John Fea teaches American history at Messiah College. He is the author, most recently, of The Bible Cause: A History of the American Bible Society (April 2016, Oxford University Press) and blogs daily at www.thewayofimprovement.com.
Posts By This Author
Where Rubio Went Wrong on Faith and Politics
Rubio is doing his best to sound like an evangelical Christian. Last night he spoke about his faith more than he has done in all the other GOP debates combined. From what I have read, Rubio attends both a Catholic church and an evangelical megachurch. His spiritual commitment seems sincere. I have no doubt that he is a man of faith. But the way he used his religion last night made the Christian gospel subservient to his political ambitions.
The Echoes of Abraham Lincoln in President Obama’s Prayer Breakfast Speech
President Obama’s political opponents are outraged over his remarks at last week’s National Prayer Breakfast comparing Islamic violence to historic Christian violence. Jim Gilmore, former chairman of the Republican National Committee, called the remarks “the most offensive I’ve ever heard a president make in my lifetime.”
But anyone who is angry with Obama’s speech must also express the same wrath toward one of the greatest presidential speeches in American history, Abraham Lincoln’s Second Inaugural Address, delivered 150 years ago next month.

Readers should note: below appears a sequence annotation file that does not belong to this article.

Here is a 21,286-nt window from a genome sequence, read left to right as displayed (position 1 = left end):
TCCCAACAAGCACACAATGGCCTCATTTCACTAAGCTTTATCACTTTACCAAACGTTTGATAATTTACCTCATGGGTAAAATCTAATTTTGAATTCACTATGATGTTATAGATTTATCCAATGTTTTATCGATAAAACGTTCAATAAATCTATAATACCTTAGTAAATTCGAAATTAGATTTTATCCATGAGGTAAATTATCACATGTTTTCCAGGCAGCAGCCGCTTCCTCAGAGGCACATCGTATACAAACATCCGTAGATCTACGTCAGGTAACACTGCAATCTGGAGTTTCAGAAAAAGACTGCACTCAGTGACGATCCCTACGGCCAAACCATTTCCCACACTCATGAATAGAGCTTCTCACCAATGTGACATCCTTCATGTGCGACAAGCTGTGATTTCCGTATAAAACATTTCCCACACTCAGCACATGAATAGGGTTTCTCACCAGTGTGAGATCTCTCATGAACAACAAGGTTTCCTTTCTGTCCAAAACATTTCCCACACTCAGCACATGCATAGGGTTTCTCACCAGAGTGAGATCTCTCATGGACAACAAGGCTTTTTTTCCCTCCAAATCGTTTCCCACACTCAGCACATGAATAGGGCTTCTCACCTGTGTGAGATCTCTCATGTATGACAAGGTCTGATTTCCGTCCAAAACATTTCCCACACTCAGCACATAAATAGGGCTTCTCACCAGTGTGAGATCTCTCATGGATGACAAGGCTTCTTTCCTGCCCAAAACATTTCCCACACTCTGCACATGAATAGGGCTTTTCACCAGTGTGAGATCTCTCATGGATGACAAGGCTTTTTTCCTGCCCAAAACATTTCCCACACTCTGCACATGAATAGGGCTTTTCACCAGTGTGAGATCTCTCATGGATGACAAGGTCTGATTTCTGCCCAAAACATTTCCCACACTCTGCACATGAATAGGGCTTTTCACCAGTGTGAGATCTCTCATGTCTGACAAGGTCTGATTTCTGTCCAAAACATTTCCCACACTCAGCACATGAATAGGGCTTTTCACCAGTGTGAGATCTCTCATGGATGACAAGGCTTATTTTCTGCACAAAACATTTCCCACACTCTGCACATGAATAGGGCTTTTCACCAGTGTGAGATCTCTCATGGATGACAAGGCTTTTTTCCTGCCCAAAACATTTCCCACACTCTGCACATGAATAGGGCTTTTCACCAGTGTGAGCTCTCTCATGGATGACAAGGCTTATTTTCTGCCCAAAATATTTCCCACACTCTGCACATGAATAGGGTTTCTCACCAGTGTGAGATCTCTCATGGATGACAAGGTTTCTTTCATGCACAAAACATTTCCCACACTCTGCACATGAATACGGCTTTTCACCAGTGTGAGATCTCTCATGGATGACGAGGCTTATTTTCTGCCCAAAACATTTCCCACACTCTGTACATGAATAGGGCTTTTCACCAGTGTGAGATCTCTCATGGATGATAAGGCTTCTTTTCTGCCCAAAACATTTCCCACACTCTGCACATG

Obama used his annual remarks at the National Prayer breakfast to condemn radical Islam (though he didn’t use the term). In the process, he made some more general comments about how religion has been used — both today and in the past — to promote violence.
What has rankled many conservatives is Obama’s statement that “during the Crusades and the Inquisition, people committed terrible deeds in the name of Christ.” He then brought his historical analogy closer to home:
“In our home country, slavery, and Jim Crow all too often was justified in the name of Christ.”
10 Reasons Why Evangelicals Should Read Pope Francis
Pope Francis on Tuesday released his first apostolic exhortation since his election in March. The message, “Evangelii Gaudium” (“The Joy of the Gospel”), challenges Catholics — both laity and clergy — to pay more attention to evangelizing the world.
While most American evangelicals do not usually read papal pronouncements, it would be a shame if we did not familiarize ourselves with Francis’ newest document, for there is much in it that evangelicals could embrace: